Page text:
The Everyday Man's Sports Blog

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Archive for the tag “Los Angeles”

All Isn’t Good With The NFL’s Move Back To Los Angeles

The relocation of teams to Los Angeles has been talked about for a few years now. Teams that were mentioned over that time have been the Minnesota Vikings, Jacksonville Jaguars, Oakland Raiders, San Diego Chargers and the St. Louis Rams. Well, we knew the Chargers were all but gone from San Diego after this year. But now we have word that three teams have applied to relocate to Los Angeles next season. Those three teams, the St. Louis Rams, San Diego Chargers and Oakland Raiders, have applied to take their franchises to Los Angeles. A stadium is already in the works out in the Los Angeles area and there seems to be excitement in the air about the team being back in the area. There are still Rams fans out there on the West Coast and they play against teams that are on the West coast in the NFC West anyways. And as far as the Raiders and Chargers, they would be going back to where they originally came from (Chargers played in Los Angeles when they were first created in 1960). But even though there may be some that want the NFL in Los Angeles again, this move seems like it is one that is being forced.

The NFL is not wanting to bring a team back to Los Angeles because they feel bad for the Rams leaving. They are actually moving a team back there for business purposes. The NFL is all about the almighty dollar. And with them getting back into Los Angeles, it would mean they would not be in two of the biggest television markets out there. Being in a bigger market means that there are more televisions that have NFL games on them. And with the guarantee of having more televisions with football on them, that means more people will see the commercials that air during football. Having a piece of that market means that more sponsors will come to the NFL. And that means more money to flow in the pockets of owners across the league. The NFL just raised the salary cap because of some new deals they made with the folks that broadcast their games. But with this new development, this means that when that deal is up, the money will get even sillier as the NFL will have two major markets with a team. And along with the owners making more money, the salary cap will continue to climb higher and higher.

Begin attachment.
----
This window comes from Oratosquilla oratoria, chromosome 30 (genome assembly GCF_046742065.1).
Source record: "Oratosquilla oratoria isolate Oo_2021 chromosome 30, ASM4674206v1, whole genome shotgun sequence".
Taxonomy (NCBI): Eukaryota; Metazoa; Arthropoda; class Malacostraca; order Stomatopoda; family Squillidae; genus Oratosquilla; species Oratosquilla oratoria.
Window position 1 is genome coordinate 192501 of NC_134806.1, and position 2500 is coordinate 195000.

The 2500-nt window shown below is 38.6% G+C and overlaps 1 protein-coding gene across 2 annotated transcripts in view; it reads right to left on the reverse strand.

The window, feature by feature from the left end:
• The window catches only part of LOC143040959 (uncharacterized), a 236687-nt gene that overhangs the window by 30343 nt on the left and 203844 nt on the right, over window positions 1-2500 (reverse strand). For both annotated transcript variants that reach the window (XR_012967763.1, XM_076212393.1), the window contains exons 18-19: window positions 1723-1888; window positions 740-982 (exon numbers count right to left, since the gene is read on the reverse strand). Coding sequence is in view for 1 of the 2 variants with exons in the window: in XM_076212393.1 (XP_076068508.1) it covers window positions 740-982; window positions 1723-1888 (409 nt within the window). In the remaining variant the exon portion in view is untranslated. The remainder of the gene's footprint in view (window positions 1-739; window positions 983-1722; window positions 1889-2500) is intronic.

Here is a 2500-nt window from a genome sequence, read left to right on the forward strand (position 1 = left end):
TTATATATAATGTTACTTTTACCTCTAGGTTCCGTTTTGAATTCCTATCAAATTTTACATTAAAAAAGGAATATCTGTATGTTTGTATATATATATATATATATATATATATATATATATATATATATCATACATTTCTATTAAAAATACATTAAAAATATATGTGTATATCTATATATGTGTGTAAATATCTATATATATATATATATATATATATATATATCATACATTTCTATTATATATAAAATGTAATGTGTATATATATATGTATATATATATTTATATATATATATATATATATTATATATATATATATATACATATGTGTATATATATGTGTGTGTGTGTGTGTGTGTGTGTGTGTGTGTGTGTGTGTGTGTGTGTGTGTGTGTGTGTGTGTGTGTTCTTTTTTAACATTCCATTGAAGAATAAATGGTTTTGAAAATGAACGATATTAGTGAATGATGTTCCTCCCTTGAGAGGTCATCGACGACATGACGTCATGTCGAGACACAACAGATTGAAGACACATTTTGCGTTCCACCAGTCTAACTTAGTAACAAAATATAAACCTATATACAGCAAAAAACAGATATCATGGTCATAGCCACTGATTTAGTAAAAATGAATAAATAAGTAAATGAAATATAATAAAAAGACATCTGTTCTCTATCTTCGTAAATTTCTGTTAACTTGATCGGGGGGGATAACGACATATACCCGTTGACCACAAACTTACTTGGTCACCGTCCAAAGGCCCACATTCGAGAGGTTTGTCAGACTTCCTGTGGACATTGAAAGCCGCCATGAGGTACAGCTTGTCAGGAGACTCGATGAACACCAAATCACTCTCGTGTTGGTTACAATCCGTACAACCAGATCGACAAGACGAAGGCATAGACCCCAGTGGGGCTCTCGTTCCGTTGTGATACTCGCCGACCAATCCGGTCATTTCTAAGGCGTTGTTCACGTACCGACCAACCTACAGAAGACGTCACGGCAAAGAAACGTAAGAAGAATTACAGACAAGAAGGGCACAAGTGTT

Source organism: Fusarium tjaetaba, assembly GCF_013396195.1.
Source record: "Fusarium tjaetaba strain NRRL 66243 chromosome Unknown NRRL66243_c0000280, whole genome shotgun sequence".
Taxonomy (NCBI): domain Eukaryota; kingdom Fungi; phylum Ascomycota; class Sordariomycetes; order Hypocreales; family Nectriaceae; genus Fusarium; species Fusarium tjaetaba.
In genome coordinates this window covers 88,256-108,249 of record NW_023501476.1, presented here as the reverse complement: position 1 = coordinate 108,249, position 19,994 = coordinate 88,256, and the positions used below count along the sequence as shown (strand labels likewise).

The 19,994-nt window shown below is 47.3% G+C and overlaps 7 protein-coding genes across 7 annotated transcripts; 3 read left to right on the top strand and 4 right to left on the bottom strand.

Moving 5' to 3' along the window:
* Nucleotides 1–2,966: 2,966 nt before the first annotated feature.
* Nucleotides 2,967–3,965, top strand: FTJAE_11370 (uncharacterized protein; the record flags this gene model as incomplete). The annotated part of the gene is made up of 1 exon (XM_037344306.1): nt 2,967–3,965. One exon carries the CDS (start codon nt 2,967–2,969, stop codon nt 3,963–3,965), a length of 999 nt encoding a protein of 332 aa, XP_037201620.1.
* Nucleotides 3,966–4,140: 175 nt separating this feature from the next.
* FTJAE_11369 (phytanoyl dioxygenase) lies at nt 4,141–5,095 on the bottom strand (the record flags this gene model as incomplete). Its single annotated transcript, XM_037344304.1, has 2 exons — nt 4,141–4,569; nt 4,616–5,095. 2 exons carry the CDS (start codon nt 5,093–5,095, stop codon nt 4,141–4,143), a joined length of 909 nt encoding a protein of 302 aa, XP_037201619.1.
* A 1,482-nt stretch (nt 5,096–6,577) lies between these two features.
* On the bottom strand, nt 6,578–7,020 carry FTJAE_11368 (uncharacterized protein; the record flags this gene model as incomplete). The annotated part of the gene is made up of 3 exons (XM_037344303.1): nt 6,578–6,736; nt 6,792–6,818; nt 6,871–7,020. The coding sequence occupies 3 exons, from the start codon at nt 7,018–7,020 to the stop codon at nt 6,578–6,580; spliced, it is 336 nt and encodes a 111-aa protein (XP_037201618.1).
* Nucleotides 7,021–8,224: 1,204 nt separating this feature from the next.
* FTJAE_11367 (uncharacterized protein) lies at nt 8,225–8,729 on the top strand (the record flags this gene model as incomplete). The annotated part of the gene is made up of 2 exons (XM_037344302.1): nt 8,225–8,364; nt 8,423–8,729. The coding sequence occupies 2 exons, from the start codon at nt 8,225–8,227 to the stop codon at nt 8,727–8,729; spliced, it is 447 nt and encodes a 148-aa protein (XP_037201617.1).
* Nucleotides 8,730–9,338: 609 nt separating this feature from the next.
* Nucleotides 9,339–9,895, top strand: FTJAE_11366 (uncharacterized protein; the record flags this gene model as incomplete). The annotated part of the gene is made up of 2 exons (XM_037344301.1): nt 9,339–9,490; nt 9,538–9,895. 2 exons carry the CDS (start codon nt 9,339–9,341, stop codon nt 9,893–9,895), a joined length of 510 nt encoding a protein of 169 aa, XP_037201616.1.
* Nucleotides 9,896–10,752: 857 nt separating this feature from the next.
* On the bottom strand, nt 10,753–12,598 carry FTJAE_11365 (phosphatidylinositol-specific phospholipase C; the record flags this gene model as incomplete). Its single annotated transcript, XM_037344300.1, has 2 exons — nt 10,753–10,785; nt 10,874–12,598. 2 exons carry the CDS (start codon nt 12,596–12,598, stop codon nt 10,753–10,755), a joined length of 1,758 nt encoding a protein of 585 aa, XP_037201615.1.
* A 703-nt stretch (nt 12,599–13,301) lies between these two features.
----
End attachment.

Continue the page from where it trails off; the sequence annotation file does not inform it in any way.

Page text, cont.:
The money part of the scenario is huge for the NFL, but the other part of the scenario is one the NFL may not want to hear. Los Angeles really does not need an NFL team. In case the NFL missed the memo, Los Angeles has had teams come and go over the years. They have either not supported the team during the times in which they lose or refused to help finance a new stadium for them. The Rams originally moved to St. Louis because of waning support and the lack of funds for a new stadium for the team. When a team moves to Los Angeles again, there had better be some success that follows. There will be excitement over a new team just because Los Angeles has not had one for a while. But if one, both or all three of those teams are not any good over time, then the fans will do what happened in the past: find other things to do. Then the new stadium that was built will have been all in vain and the teams that moved there would be ready to move somewhere else yet again and leave the taxpayers holding the bag.

This move of a team to Los Angeles may be good for the short-term in regards to money for the league and access to a huge television market. But where it could hurt the NFL is if there is waning interest over time. In that case, the same story would end up playing out like in year’s past. If the NFL was thinking long-term, they would not be moving to Los Angeles again. But because of them wanting to get that extra dollar, they are ignoring the warning signs of moving back to Los Angeles. What makes this one even funnier is all three teams were once there, with two of them relocating because they could not get the new stadium they wanted. Now the reality is two teams will be sharing a stadium in a place that may or may not support them. And these teams will be leaving behind fans that actually cared to watch them play even though they disappointed them time and time again. Good luck to whatever teams end up moving to Los Angeles NFL. You had better hope the team(s) actually is successful this time around.

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TESM’s Interview With NFL Legend Warren Moon

When you think of legendary NFL quarterbacks, recent legends like Brett Farve and John Elway and the current greats like Tom Brady and Peyton Manning come to mind. But another great quarterback that has to be mentioned in the same air is Warren Moon. I recently caught up with the legendary quarterback and here’s what we talked about!

MP: Who did you model your game after growing up?

WM: To be honest, I didn’t really model my game after anyone. I had versatility in my game. I could throw on the run, play-action pass, run if I had to and I could stand in the pocket and take the hit as well. That versatility allowed me to last in the league for so long and also allowed me not to be pigeon-holed as a particular style of player.